But, hey, carpe diem, right?  Once they’d left, I bought the pair of tickets for myself and phoned up the only person I knew who I could imagine being even vaguely interested in going to a Spice Girls concert, my friend Cheryl.  Cheryl accepted and apparently mentioned the impending show to a client of hers at the salon she worked at in Charlotte.  The client, as it turns out, ran a limo service and offered us a free stretch limo for the evening.  And so it was that a few days later we were lounging comfortably in the back of a stretch limo, knocking back tumblers of Glenfiddich en route to see The Spice Girls perform.

So, how was the show?  I honestly can’t remember that much about it.  It was post-Ginger, which of course left a hole in the hearts of all of the Girls’ fans (including me, nach)–but at least they projected a head shot of her on the gigantic “jumbotron” screen above the stage much to the cheers and delight of the audience.  I remember feeling really guilty for being a guy over six feet tall in the front row of a concert full of kids–effectively blocking pretty much everyone’s view.   At one point they invited some random boy from the audience onstage and sang to him personally.  He looked a lot like “Jimmy Jam” from the old “Dance Party U.S.A.” show.  I was hoping they’d invite me on stage instead, but alas, it was not to be.  I would have totally tried to engage them in some dirty dancing–not like the kid they selected, who just stood there like a calf at a new gate.

My favorite memory of the evening actually occurred after the show was done.  Cheryl and I were leaving in our limo and, of course like everyone else, were stuck in the post-concert traffic trying to exit.  All the kids on foot, heading back to the Family Truckster, though, saw a limo leaving the concert and assumed it was carrying the Spice Girls themselves, and so they begin to pile onto the outside of the vehicle like the proverbial flies on a rib roast.  While this in no way satisfies my long-standing desire to be piled on by a throng of teen-aged girls, it was hilarious nonetheless.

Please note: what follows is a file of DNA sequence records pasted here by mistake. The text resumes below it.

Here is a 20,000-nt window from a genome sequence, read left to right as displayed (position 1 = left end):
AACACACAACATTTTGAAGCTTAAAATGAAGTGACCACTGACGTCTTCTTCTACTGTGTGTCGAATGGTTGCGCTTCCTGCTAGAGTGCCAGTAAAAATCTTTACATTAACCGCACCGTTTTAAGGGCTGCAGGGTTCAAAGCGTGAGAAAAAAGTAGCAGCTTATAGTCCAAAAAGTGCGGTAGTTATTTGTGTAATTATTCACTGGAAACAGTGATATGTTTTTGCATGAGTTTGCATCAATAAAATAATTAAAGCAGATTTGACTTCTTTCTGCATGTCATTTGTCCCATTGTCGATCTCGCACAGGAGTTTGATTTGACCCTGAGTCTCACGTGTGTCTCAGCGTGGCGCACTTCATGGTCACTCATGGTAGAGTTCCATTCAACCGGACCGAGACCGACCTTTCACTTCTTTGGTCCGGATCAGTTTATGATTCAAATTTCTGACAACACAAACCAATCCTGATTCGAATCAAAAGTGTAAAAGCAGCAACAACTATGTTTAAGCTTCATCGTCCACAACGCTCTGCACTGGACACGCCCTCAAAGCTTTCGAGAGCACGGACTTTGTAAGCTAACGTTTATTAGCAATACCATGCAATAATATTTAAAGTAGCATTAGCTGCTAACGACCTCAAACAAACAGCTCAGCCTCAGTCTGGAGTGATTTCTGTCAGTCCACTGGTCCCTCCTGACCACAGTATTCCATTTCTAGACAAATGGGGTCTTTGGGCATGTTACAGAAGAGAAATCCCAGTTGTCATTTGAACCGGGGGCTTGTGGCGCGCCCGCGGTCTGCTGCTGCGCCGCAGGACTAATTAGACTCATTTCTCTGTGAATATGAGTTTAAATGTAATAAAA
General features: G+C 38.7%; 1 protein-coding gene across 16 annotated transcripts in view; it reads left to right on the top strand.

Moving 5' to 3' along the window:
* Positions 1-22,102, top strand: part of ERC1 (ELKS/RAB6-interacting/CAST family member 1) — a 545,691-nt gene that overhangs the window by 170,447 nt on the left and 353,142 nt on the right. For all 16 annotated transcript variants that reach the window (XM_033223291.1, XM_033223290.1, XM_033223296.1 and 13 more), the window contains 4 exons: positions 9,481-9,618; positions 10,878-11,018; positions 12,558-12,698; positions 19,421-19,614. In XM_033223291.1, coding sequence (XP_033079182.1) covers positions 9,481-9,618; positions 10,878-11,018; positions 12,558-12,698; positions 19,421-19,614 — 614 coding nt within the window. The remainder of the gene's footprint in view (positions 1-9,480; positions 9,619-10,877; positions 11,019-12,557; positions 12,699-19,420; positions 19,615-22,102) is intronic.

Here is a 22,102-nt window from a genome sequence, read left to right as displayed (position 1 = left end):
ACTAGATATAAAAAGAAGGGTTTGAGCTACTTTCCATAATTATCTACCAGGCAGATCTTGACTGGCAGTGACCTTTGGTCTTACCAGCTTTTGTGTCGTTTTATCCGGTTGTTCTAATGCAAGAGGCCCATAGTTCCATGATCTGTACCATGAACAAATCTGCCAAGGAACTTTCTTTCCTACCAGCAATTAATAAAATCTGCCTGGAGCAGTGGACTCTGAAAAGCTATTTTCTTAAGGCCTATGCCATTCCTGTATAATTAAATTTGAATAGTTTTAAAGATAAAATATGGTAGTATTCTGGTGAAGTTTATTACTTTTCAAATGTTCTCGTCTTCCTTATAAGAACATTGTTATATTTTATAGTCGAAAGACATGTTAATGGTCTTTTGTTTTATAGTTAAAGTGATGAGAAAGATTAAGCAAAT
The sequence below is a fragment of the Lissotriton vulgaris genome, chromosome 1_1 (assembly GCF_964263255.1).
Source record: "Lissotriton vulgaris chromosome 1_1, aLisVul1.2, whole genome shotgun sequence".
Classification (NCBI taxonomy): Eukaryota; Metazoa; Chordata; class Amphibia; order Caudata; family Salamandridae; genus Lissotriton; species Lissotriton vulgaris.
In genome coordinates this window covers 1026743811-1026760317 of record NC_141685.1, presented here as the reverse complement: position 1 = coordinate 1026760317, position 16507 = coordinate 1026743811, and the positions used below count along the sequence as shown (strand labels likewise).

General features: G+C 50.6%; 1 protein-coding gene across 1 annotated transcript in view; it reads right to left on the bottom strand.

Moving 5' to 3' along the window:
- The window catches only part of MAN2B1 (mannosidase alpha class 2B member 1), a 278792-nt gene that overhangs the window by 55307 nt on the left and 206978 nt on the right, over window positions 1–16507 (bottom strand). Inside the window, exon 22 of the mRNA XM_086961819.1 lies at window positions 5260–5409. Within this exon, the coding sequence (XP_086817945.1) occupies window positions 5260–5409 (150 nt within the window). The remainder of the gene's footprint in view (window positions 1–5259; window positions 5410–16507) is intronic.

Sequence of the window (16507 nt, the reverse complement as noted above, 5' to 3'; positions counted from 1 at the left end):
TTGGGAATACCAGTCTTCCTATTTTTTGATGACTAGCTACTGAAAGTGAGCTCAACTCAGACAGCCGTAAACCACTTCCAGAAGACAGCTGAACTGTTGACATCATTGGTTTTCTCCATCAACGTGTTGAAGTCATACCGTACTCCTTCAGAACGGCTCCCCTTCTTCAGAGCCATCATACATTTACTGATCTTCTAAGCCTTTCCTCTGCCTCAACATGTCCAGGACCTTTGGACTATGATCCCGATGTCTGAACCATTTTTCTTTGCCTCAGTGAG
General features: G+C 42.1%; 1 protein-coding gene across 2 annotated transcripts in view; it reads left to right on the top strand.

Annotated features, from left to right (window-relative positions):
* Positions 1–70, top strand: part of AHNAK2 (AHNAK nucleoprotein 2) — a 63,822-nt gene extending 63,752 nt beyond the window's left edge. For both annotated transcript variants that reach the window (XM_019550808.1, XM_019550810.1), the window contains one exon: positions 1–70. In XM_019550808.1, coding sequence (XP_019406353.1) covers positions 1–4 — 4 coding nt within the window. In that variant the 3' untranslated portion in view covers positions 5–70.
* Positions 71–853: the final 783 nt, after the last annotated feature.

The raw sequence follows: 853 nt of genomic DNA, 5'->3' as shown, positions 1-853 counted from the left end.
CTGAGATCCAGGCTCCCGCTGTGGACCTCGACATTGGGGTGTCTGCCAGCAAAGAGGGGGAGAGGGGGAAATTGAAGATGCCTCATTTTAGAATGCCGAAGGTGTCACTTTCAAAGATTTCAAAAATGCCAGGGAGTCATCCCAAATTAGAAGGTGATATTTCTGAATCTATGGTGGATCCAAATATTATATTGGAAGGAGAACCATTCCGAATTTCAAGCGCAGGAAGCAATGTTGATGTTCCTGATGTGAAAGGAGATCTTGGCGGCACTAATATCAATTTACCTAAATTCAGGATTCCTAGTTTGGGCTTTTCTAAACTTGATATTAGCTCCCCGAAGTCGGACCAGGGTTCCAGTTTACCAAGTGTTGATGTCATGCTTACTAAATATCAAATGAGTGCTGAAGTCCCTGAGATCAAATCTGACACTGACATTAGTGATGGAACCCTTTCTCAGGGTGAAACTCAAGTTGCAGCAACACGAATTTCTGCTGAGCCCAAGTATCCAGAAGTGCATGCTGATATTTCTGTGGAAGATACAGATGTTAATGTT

Some people reminisce about particular concerts, saying this concert or that concert “changed their lives,” and in this case I think the Spice Girls show did change me: before seeing them in person, I thought Posh Spice was the hottest Spice Girl, but afterwords I knew for sure it was Baby Spice.


  1. Isaac says:

    That is a fucking hilarious story.

    You have to make this into a comic, Ben. Seriously.


  2. Ben says:

    Oh, if only Peter Bagge would do another issue of his “Spice Capades” anthology of Spice Girls-related comics!

  3. Mike says:

    As a comic, this story would stand alongside Cathy Leamy’s delightful minicomic of her attendance at a GWAR concert, only with fewer decapitations and a happier ending!

    I never owned a Spice Girls album or attended any of their concerts, but I did enjoy the Spice World movie…